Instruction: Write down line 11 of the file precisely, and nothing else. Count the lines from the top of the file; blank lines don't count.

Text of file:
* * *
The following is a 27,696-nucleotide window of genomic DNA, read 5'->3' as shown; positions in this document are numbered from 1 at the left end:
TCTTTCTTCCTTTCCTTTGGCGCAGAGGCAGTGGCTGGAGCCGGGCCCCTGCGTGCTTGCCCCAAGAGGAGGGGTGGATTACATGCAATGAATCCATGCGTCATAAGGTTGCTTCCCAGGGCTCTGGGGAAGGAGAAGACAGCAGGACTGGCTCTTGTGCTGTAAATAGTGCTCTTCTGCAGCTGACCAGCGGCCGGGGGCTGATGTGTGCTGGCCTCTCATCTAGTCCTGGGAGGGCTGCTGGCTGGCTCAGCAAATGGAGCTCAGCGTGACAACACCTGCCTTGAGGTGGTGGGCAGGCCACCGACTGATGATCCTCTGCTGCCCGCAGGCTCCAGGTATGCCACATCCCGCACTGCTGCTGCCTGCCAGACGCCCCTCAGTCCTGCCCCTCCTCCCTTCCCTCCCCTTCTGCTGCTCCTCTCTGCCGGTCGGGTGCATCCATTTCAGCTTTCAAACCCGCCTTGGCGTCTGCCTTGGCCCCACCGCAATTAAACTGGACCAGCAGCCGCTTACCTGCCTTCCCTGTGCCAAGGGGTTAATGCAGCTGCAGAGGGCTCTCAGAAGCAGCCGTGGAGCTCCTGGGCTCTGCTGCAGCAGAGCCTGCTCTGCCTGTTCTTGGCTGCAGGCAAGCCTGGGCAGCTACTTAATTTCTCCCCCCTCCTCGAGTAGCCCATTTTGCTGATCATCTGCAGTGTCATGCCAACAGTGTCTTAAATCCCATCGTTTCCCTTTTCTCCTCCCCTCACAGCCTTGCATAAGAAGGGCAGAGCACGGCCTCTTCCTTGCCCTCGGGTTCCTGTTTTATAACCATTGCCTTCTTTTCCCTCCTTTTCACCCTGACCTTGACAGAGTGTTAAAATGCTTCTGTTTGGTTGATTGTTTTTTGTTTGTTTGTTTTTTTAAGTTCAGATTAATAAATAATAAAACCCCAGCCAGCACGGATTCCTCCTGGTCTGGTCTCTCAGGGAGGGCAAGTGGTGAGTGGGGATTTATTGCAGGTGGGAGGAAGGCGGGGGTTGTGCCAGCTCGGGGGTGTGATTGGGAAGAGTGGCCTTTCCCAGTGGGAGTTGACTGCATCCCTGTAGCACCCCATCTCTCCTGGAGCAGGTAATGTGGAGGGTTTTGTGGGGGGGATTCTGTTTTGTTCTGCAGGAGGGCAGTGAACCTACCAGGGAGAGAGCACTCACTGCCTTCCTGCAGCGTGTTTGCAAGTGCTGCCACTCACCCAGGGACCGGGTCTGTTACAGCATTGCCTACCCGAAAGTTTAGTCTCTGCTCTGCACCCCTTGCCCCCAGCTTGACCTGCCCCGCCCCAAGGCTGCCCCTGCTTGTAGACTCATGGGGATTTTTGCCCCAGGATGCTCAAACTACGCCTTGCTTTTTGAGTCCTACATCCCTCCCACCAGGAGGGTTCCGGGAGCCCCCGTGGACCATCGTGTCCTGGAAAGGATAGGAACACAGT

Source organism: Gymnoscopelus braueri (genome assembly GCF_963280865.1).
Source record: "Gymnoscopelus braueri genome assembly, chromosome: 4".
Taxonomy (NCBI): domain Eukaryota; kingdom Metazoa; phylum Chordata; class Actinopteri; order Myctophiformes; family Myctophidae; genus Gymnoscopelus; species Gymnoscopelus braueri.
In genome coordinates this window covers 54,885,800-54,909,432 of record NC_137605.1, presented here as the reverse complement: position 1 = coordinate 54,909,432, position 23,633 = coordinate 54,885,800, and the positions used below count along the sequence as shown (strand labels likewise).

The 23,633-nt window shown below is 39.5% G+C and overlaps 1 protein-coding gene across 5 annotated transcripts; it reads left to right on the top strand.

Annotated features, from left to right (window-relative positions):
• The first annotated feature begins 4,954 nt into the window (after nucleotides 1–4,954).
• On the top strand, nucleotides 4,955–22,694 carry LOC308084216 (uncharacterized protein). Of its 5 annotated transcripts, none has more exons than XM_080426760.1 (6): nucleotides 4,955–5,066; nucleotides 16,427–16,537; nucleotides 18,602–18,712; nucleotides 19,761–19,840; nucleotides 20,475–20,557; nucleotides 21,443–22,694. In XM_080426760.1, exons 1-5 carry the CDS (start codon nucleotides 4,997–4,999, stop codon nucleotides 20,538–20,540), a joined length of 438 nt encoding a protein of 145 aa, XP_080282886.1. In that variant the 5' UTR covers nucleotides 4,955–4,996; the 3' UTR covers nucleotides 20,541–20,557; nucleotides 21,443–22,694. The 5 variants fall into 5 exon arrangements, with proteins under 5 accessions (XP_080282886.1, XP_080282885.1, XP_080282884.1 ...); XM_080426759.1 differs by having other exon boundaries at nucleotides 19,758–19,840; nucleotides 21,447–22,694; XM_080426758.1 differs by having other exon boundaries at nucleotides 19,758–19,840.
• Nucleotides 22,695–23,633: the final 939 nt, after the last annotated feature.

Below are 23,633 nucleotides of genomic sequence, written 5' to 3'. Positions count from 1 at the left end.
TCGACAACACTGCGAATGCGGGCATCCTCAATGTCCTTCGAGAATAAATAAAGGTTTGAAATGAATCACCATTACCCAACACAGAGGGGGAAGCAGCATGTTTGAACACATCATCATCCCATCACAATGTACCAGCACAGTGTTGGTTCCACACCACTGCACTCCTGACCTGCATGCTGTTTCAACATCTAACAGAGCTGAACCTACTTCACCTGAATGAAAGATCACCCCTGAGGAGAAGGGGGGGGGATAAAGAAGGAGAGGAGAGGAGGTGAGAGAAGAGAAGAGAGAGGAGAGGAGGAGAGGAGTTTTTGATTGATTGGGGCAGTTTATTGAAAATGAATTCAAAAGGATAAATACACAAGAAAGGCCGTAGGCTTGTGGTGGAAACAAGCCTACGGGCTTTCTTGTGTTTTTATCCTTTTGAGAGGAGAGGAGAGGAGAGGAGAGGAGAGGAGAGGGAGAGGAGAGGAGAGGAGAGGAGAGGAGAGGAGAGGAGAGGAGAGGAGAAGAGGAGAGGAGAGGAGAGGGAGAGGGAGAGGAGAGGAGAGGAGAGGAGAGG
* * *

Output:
• Nucleotides 22,695–23,633: the final 939 nt, after the last annotated feature.